HOMELESSNESS | During the inauguration, the District kept homeless shelters open during the day – something unusual save for the coldest days of the year, though this decision was made exclusive of weather concerns. It seems obvious that the move was done for cosmetic reasons (and possibly security ones), but ThinkProgress raises an important point (TP, 1/19):

[T]he question is are they willing to be as generous when the cameras are off and the city isn’t the center of attention? Last year’s city budget, which cut homeless services by $7 million even as the District enjoyed a $140 million surplus, might be an indication.

TRANSIT | A new report from the National Capital Region Transportation Planning Board finds that residents are in favor of much-needed transportation improvements but are resistant to the proposed ways of paying for them. (WaPo, 1/23)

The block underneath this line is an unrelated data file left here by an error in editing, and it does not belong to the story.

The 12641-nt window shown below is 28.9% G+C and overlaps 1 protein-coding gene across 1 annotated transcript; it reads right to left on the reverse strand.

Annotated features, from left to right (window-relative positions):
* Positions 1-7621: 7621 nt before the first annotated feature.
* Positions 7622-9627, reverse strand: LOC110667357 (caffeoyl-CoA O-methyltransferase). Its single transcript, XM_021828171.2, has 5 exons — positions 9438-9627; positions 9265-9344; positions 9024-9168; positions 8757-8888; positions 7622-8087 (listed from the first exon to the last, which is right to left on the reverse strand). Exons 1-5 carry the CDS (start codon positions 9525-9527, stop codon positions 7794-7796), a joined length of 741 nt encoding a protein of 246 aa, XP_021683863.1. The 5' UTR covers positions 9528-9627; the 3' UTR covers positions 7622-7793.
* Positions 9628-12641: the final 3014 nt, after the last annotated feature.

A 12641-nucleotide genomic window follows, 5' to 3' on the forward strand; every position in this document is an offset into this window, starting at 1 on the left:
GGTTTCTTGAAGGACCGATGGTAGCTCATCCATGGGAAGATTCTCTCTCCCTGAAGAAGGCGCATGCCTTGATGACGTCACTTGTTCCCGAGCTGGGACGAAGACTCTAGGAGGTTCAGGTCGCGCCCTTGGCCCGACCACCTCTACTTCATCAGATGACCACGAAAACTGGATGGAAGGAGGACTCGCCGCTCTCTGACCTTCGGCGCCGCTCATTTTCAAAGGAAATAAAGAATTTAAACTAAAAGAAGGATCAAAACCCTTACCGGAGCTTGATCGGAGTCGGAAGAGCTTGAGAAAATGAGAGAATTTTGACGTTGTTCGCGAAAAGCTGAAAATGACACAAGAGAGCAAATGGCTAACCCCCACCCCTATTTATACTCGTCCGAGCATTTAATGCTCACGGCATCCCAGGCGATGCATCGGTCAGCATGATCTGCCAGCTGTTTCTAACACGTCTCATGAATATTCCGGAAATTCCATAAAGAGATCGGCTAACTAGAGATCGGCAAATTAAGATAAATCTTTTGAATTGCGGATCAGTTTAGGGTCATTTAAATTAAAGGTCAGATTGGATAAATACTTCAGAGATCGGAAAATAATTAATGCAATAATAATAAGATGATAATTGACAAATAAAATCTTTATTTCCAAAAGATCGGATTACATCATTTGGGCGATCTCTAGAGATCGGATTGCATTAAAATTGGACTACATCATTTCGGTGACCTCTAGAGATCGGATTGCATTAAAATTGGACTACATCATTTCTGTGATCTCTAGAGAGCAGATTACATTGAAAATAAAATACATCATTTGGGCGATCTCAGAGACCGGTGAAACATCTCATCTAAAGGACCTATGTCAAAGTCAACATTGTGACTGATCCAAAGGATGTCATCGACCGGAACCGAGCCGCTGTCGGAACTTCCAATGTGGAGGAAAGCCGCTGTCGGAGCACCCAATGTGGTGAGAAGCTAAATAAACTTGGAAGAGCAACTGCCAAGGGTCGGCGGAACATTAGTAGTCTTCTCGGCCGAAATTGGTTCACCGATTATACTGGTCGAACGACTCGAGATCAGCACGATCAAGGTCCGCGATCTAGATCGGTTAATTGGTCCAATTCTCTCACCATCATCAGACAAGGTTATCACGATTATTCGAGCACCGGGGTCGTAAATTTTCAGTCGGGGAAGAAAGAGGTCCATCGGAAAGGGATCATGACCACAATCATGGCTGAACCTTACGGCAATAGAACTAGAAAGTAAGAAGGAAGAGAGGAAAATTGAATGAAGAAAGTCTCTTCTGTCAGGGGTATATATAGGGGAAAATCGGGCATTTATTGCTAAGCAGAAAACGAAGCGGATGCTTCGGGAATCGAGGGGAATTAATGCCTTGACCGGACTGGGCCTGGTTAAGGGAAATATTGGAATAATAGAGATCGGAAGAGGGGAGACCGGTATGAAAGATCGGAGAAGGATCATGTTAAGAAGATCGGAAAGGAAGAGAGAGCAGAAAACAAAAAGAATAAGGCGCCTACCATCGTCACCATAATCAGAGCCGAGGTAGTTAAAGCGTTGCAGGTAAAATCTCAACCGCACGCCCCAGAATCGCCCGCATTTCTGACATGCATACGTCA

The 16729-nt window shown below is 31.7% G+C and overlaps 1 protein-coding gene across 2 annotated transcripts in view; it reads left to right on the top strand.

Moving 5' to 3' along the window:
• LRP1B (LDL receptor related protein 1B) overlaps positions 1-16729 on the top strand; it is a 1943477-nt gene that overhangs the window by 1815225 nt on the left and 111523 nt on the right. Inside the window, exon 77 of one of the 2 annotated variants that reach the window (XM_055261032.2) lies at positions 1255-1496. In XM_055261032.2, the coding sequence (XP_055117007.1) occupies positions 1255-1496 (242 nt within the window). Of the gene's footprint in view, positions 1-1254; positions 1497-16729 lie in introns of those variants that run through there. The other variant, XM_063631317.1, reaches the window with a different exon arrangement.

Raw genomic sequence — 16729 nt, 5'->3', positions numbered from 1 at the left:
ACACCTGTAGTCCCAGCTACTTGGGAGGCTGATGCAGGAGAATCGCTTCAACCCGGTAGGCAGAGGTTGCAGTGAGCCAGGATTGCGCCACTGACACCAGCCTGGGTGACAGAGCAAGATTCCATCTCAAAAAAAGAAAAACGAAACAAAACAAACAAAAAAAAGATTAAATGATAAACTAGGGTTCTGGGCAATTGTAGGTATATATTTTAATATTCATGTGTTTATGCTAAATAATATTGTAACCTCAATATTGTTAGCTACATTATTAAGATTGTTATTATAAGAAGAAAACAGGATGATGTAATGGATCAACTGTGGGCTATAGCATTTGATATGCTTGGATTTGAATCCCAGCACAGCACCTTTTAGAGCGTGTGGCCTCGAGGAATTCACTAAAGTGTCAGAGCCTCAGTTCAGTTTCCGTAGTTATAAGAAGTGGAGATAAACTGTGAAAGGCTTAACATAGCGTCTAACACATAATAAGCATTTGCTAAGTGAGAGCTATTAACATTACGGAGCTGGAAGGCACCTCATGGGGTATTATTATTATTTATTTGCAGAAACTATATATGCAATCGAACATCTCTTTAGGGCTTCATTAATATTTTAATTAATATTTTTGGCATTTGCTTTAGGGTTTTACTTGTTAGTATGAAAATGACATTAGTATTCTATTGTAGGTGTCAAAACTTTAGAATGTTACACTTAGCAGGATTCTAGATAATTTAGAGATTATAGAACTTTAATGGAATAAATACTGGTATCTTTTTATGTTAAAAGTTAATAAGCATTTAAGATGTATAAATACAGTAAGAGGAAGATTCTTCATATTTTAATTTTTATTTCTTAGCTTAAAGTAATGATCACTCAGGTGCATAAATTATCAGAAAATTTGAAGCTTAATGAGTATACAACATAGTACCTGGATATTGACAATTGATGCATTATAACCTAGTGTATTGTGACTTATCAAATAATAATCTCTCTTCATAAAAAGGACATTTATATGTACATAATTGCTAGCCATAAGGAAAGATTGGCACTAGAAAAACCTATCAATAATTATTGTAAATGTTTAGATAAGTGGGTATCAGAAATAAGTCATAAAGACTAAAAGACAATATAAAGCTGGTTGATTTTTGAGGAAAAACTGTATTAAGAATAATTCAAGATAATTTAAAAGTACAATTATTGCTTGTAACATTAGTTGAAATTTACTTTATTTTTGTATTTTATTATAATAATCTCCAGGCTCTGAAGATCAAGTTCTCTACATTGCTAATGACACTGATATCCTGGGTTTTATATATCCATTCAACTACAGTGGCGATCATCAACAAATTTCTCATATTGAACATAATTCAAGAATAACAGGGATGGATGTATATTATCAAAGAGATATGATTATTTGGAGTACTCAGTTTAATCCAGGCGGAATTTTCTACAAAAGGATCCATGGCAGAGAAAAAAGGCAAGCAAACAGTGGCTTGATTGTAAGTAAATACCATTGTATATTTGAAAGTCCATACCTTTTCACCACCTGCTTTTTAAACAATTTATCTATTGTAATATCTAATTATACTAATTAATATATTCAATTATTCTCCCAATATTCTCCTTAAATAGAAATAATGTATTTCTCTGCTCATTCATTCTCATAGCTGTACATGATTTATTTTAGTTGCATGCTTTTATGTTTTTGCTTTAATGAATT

COMMUNICATIONS | Here’s a great little article about your organization’s branding. Can you sum up what you do in a short sentence? (Chronicle, 1/18)

EVENT | This afternoon at 2:30, Arabella Advisors is hosting a webinar titled Helping Grantees Build Management Skills. Click here for registration and more information.


Chilled to the bone? Maybe Buster Poindexter can help warm you up! You can dance around your office like a maniac to get the blood flowing. Bonus points for getting coworkers to rumba with you.

Special bonus: what would happen if you took the words to a popular song, used Google to translate the lyrics into another language, and then translated back to English? Something truly hilarious, I assure you.

- Christian

3 Comments

  1. orionadvert003 / Jan 23 2013 5:54 pm